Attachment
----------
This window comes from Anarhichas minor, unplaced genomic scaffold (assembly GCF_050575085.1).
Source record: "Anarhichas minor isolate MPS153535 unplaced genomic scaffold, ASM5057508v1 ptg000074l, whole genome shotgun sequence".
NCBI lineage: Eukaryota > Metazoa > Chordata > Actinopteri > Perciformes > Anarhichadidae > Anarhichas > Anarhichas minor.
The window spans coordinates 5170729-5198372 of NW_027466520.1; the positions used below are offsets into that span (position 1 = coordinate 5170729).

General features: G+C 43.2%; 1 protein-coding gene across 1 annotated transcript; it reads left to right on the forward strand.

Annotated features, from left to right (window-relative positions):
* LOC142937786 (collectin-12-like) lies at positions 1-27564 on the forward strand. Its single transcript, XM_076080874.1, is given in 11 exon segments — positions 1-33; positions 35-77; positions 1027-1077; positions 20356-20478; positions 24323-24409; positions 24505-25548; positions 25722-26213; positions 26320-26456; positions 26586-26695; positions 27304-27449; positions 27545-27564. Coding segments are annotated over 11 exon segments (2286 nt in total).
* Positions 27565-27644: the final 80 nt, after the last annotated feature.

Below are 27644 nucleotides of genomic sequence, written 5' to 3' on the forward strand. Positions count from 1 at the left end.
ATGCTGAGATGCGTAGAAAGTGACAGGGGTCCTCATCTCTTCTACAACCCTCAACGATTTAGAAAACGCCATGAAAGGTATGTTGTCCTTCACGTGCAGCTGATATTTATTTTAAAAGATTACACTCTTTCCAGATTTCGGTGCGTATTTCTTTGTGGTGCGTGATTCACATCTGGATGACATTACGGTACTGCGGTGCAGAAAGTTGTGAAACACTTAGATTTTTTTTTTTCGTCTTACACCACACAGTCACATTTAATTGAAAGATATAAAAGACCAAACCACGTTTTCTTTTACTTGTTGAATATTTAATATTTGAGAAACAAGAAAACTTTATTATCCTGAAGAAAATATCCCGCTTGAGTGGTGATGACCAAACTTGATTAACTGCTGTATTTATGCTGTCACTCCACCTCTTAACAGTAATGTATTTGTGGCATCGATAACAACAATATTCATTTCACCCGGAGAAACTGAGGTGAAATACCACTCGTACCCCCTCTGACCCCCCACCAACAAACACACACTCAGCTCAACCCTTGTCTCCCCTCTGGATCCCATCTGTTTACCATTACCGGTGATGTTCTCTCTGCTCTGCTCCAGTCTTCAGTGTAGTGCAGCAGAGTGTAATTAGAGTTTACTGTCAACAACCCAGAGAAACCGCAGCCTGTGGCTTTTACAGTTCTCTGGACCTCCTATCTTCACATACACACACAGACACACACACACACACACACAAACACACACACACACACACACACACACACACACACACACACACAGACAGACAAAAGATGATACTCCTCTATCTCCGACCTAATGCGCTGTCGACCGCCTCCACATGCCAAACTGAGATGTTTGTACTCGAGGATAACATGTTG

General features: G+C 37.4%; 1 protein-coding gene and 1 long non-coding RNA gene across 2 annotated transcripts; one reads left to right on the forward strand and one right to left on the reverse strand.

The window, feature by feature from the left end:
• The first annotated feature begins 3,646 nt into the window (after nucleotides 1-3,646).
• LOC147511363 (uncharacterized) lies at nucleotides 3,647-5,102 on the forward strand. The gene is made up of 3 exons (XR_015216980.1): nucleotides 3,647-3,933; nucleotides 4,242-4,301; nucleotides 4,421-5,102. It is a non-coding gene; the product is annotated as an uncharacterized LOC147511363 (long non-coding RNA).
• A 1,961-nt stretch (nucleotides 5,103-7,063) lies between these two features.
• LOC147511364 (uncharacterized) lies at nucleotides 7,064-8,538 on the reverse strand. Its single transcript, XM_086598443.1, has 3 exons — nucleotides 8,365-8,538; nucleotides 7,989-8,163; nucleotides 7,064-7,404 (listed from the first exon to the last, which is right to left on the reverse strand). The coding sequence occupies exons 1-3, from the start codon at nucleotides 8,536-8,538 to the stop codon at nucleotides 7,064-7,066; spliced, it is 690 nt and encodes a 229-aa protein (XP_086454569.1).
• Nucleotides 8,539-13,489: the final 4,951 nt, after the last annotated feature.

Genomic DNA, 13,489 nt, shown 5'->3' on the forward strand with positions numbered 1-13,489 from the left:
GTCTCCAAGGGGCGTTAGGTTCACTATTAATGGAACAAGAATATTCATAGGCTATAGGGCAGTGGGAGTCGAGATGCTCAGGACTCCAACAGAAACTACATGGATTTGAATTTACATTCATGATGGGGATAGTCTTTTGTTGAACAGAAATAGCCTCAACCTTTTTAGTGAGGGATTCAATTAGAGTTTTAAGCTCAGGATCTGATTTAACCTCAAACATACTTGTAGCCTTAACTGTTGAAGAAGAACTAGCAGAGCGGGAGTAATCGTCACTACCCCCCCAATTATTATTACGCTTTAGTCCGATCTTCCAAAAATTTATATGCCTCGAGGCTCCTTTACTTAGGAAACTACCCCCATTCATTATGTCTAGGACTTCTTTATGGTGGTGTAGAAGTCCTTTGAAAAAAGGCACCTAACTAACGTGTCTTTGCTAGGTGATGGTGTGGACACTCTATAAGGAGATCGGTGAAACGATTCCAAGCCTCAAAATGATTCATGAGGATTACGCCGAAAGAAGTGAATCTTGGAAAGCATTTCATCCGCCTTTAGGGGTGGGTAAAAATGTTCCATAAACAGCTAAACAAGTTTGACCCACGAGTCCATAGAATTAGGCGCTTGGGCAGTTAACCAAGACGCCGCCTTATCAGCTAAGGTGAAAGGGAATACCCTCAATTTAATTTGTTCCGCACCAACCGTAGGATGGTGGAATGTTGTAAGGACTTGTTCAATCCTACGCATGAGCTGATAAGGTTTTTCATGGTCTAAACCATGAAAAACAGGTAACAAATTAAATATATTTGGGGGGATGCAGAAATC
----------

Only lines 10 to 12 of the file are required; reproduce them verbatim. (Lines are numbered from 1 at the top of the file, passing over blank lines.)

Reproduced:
ATGCTGAGATGCGTAGAAAGTGACAGGGGTCCTCATCTCTTCTACAACCCTCAACGATTTAGAAAACGCCATGAAAGGTATGTTGTCCTTCACGTGCAGCTGATATTTATTTTAAAAGATTACACTCTTTCCAGATTTCGGTGCGTATTTCTTTGTGGTGCGTGATTCACATCTGGATGACATTACGGTACTGCGGTGCAGAAAGTTGTGAAACACTTAGATTTTTTTTTTTCGTCTTACACCACACAGTCACATTTAATTGAAAGATATAAAAGACCAAACCACGTTTTCTTTTACTTGTTGAATATTTAATATTTGAGAAACAAGAAAACTTTATTATCCTGAAGAAAATATCCCGCTTGAGTGGTGATGACCAAACTTGATTAACTGCTGTATTTATGCTGTCACTCCACCTCTTAACAGTAATGTATTTGTGGCATCGATAACAACAATATTCATTTCACCCGGAGAAACTGAGGTGAAATACCACTCGTACCCCCTCTGACCCCCCACCAACAAACACACACTCAGCTCAACCCTTGTCTCCCCTCTGGATCCCATCTGTTTACCATTACCGGTGATGTTCTCTCTGCTCTGCTCCAGTCTTCAGTGTAGTGCAGCAGAGTGTAATTAGAGTTTACTGTCAACAACCCAGAGAAACCGCAGCCTGTGGCTTTTACAGTTCTCTGGACCTCCTATCTTCACATACACACACAGACACACACACACACACACACAAACACACACACACACACACACACACACACACACACACACACACAGACAGACAAAAGATGATACTCCTCTATCTCCGACCTAATGCGCTGTCGACCGCCTCCACATGCCAAACTGAGATGTTTGTACTCGAGGATAACATGTTG

General features: G+C 37.4%; 1 protein-coding gene and 1 long non-coding RNA gene across 2 annotated transcripts; one reads left to right on the forward strand and one right to left on the reverse strand.

The window, feature by feature from the left end: